Nicholas Carthy describes La traviata as “the perfect Verdi opera.”
Based on the 1848 novel by Alexandre Dumas, La Dame aux Camélias (The lady of the Camellias), La traviata tells the tragic story of Violetta, a high-society courtesan who falls in love with Alfredo, a young man from a respectable family. Alfredo and Violetta move together to the country in search of a quiet life together.
Because of Violetta’s status as a social outcast, Alfredo’s father demands that she leave Alfredo, to clear the way for his younger daughter to have a respectable marriage. Under pressure, Violetta returns to her prior life in Paris, but she is suffering from tuberculosis, which took the lives of a quarter of the adult population of Europe in the 19th century.
The social issues of 19th-century Paris may seem remote, but Carthy, musical director of the show, says they are easy for today’s students to understand. “The idea of a disease that kills, and a family that disapproves is not terribly far away,” he says. “There’s still the angst when you take the girl home for the first time. Will your parents approve?”
Of course, it’s the music that makes La traviata the “perfect Verdi opera.” “This opera has some of the most beautiful music ever,” says Leigh Holman, director of Eklund Opera who acts as stage director for La traviata. Even without the words, “Verdi’s music tells a story. What a foundation! Then you put the story on top of it!”
“It’s a challenging piece, and it’s at the pinnacle of what we do,” Carthy says. “It has everything in it—everything.”
That’s why it’s a great piece for the students to learn their craft, both musically and dramatically. “Speaking of teaching tools, the dramatic range is huge,” Holman points out. “They have to really dig in. Each character has an arc, and we talk about those things, we dig into those things.”
For example, she teaches the students to portray both short-term and long-term changes in their characters. “Alfredo in one minute can be furious at Violetta,” she says. “Then the music changes and all of sudden he’s on his knees and he’s saying, ‘Don’t you realize I love you?’”
For another example, a much longer-term transformation occurs with Alfredo’s father, Germont. When he first enters to demand that Violetta leave Alfredo, he is very forceful and aloof. His main concern is for his daughter’s happiness, and he shows no sympathy for Violetta.
“But then we see him change,” Holman says. “We can hear him soften, because the music changes. And after he realizes that she is dying, he acknowledges the sacrifice she is making” by leaving Alfredo. In the end, he experiences real remorse, even though it is too late to avert tragedy.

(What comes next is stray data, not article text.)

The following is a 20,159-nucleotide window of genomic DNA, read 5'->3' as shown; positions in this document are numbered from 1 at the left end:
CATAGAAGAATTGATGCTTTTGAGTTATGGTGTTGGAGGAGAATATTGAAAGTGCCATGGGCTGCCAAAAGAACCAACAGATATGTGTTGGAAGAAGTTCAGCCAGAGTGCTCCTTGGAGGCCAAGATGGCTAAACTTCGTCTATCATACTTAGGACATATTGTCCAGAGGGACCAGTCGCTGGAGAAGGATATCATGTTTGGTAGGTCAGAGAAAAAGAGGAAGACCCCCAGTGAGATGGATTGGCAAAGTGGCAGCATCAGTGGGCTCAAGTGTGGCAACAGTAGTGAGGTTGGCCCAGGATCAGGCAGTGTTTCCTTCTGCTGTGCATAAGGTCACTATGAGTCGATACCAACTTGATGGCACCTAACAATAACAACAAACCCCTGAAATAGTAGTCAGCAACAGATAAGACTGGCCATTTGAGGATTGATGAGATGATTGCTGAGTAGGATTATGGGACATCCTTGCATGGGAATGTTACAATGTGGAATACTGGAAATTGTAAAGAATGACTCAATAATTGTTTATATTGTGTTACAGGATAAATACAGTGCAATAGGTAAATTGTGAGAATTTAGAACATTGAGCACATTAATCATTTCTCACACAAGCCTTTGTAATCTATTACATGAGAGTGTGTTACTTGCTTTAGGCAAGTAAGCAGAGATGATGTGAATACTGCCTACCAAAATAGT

The subtle changes in the music that Holman mentions represent one of the most important aspects of the opera. Italian opera of the generation before Verdi was known as bel canto (beautiful song), in which the expression is mostly in the vocal line and the orchestral accompaniment remains simple. But from La traviata on, more and more of the expression is found in the orchestra, which can either reinforce or undermine what the singer is expressing.
In the end, Holman says, La traviata “is about two people that fall in love. It’s about family. It’s about love”—issues we can all understand. “And there’s a tragic sub-story” she adds. “Because of Violetta’s disease, we know there’s limited time, and that raises the stakes.”
Adding to the dramatic tension is how Violetta’s illness changes the way people treat her. “When she’s beautiful and feeing good, and healthy, everybody’s there,” Holman says. “We open with a ball, and everybody’s there. But when she’s not healthy and beautiful, she’s left alone.
“That’s another lesson—it’s horrible but it’s the truth.”
Holman and Carthy both express their pleasure with how the students are performing, from the soloists to the chorus to the orchestra. “They’re just absolutely amazing,” Carthy says.
But most of all they are thrilled to be back in the theater. “We work side by side every night,” Holman says. “We just look at each other and go, ‘Oh my gosh, how lucky are we?’ “
On the bill:
University of Colorado Eklund Opera presents Giuseppe Verdi and Francisco Maria Piave: La traviata. 7:30 p.m. Friday, Oct. 22, and Saturday, Oct. 23, 4 p.m. Sunday, Oct. 24, Macky Auditorium, CU Boulder. Tickets: cupresents.org/performance/2388/cu-opera/la-traviata/